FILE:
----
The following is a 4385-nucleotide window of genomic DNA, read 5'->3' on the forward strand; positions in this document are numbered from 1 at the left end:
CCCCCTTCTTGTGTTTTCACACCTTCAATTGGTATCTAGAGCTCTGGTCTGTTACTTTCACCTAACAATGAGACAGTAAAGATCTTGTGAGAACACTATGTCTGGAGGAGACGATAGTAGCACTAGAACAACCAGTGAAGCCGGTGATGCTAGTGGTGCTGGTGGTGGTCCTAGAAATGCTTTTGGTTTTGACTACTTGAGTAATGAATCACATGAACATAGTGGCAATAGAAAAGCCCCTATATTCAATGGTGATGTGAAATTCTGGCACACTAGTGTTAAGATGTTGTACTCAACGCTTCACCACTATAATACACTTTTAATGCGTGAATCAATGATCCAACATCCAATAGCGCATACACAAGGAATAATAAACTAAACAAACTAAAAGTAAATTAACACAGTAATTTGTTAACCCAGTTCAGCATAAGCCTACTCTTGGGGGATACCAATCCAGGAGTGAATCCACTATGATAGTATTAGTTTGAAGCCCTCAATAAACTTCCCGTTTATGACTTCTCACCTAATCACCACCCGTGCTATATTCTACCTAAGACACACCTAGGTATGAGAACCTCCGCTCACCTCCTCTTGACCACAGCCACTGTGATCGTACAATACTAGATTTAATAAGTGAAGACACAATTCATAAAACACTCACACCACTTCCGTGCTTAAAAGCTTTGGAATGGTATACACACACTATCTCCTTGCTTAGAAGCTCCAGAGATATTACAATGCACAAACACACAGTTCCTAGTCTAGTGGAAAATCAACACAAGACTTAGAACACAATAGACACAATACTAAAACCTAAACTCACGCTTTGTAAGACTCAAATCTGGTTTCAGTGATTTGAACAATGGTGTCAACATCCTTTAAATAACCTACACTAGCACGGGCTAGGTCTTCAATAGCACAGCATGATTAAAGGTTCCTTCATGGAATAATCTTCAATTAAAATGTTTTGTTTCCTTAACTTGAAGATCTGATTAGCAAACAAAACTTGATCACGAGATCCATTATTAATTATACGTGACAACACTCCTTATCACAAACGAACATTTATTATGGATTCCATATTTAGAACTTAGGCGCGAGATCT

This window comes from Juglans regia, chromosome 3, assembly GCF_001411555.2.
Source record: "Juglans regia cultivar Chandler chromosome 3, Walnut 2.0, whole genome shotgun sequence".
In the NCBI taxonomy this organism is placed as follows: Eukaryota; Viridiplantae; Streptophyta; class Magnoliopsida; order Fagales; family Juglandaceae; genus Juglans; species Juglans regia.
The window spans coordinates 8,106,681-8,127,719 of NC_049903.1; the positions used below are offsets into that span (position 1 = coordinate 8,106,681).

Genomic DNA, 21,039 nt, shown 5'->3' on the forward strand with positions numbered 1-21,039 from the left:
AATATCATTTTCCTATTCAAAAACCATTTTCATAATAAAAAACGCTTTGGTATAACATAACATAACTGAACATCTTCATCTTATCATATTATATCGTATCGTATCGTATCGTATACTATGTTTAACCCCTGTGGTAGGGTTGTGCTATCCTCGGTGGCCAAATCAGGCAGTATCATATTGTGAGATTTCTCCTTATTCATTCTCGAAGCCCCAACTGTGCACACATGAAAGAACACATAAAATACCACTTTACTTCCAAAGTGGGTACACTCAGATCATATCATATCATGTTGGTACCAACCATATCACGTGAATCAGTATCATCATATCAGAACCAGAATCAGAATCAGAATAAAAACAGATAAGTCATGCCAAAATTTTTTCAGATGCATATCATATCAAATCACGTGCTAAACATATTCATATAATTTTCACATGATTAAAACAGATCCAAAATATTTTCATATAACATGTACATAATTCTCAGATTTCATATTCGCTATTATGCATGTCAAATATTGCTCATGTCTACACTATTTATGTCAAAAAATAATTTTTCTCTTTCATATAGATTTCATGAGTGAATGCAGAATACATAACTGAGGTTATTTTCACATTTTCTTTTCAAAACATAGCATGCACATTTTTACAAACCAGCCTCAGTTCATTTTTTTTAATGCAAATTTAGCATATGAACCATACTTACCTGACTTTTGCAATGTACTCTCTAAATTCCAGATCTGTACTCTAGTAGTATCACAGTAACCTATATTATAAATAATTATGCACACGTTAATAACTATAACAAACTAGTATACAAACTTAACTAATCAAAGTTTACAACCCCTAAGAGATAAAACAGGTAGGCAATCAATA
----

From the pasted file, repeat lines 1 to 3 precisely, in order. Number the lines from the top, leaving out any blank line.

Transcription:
The following is a 4385-nucleotide window of genomic DNA, read 5'->3' on the forward strand; positions in this document are numbered from 1 at the left end:
CCCCCTTCTTGTGTTTTCACACCTTCAATTGGTATCTAGAGCTCTGGTCTGTTACTTTCACCTAACAATGAGACAGTAAAGATCTTGTGAGAACACTATGTCTGGAGGAGACGATAGTAGCACTAGAACAACCAGTGAAGCCGGTGATGCTAGTGGTGCTGGTGGTGGTCCTAGAAATGCTTTTGGTTTTGACTACTTGAGTAATGAATCACATGAACATAGTGGCAATAGAAAAGCCCCTATATTCAATGGTGATGTGAAATTCTGGCACACTAGTGTTAAGATGTTGTACTCAACGCTTCACCACTATAATACACTTTTAATGCGTGAATCAATGATCCAACATCCAATAGCGCATACACAAGGAATAATAAACTAAACAAACTAAAAGTAAATTAACACAGTAATTTGTTAACCCAGTTCAGCATAAGCCTACTCTTGGGGGATACCAATCCAGGAGTGAATCCACTATGATAGTATTAGTTTGAAGCCCTCAATAAACTTCCCGTTTATGACTTCTCACCTAATCACCACCCGTGCTATATTCTACCTAAGACACACCTAGGTATGAGAACCTCCGCTCACCTCCTCTTGACCACAGCCACTGTGATCGTACAATACTAGATTTAATAAGTGAAGACACAATTCATAAAACACTCACACCACTTCCGTGCTTAAAAGCTTTGGAATGGTATACACACACTATCTCCTTGCTTAGAAGCTCCAGAGATATTACAATGCACAAACACACAGTTCCTAGTCTAGTGGAAAATCAACACAAGACTTAGAACACAATAGACACAATACTAAAACCTAAACTCACGCTTTGTAAGACTCAAATCTGGTTTCAGTGATTTGAACAATGGTGTCAACATCCTTTAAATAACCTACACTAGCACGGGCTAGGTCTTCAATAGCACAGCATGATTAAAGGTTCCTTCATGGAATAATCTTCAATTAAAATGTTTTGTTTCCTTAACTTGAAGATCTGATTAGCAAACAAAACTTGATCACGAGATCCATTATTAATTATACGTGACAACACTCCTTATCACAAACGAACATTTATTATGGATTCCATATTTAGAACTTAGGCGCGAGATCT

This window comes from Juglans regia, chromosome 3, assembly GCF_001411555.2.